The result is a two-storey raw concrete skeleton that opens up to an impressive facade of full-height glazing overlooking the port. Inspired by aeronautical engineering, the glass has been tilted to avoid distracting reflections for those working on the north side of the building, equipping its profile with a reference to the wheelhouses of neighbouring ships. Because of the site's distance from the city centre, VMX wanted to create some outdoor space for employees to eat their lunch, so the practice tucked a subterranean car park underneath the volume, leaving plenty of perimeter space for a garden. Inside, it was a case of maximising the 1000sq m floorplan by using as few supporting columns as possible, and carving out a central void to foster connectedness between different departments, ready for i29 to later fill with a bespoke perforated steel staircase.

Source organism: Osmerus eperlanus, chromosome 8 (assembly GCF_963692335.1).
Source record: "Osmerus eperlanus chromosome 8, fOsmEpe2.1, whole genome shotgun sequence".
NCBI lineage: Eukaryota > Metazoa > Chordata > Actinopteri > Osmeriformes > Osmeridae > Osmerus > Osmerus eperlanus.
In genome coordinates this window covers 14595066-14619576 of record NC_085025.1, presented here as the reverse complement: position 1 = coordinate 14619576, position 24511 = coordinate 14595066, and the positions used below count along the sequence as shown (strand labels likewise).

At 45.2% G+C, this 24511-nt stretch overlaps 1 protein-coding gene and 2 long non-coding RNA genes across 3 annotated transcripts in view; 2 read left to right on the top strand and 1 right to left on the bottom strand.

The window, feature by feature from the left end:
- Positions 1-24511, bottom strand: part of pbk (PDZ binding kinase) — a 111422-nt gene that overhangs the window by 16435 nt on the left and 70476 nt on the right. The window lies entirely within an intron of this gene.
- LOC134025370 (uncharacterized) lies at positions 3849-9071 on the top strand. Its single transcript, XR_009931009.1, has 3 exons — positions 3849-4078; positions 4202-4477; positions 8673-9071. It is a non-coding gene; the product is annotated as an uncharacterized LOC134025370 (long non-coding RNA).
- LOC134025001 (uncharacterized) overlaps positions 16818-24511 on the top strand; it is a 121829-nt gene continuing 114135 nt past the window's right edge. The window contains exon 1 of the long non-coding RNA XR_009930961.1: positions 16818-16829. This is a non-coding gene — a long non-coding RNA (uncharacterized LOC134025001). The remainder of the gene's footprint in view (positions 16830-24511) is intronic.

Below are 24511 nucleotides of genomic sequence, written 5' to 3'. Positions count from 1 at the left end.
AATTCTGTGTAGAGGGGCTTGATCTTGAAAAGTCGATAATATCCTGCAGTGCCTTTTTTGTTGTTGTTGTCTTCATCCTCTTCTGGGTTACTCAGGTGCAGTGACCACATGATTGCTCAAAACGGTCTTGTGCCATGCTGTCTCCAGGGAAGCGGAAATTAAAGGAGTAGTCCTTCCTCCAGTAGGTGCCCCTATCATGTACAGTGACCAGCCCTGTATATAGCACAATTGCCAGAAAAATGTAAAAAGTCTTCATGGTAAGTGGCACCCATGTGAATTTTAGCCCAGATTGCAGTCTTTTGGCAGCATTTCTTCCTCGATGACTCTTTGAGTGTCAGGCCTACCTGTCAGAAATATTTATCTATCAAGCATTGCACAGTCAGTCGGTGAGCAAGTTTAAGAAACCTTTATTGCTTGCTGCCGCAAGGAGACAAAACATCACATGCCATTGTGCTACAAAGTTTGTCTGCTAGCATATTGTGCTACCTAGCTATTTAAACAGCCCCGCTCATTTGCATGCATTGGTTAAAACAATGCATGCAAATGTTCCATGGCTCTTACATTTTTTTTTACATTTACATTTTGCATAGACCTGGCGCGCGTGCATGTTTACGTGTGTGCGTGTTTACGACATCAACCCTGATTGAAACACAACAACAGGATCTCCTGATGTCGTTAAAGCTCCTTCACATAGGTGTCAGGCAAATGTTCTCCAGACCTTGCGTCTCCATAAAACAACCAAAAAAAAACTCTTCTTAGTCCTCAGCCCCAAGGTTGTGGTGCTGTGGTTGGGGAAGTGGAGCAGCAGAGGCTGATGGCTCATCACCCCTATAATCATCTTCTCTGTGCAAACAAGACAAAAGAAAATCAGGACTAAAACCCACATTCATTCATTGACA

Division was important, too. i29's design for the interior splits up communal working spaces (at the north port-side of the building) from private meeting rooms and screening areas (at the south). A ribbon of black carpet, painted walls and a suspended acoustic ceiling – chosen to shelter the digital projections from the immense amount of natural light at the north side of the building – creates a clear visual marker. In contrast, spaces behind this dramatic stripe have been painted a very pale grey, with furniture and kitchen cupboards picked to maintain the optical illusion-like monochrome split. These kitchen-lined breakout spaces were a vital part of Mediaxplain's brief, as the company prefers to hold its weekly
meetings in communal areas and on foot, rather than in enclosed meeting rooms.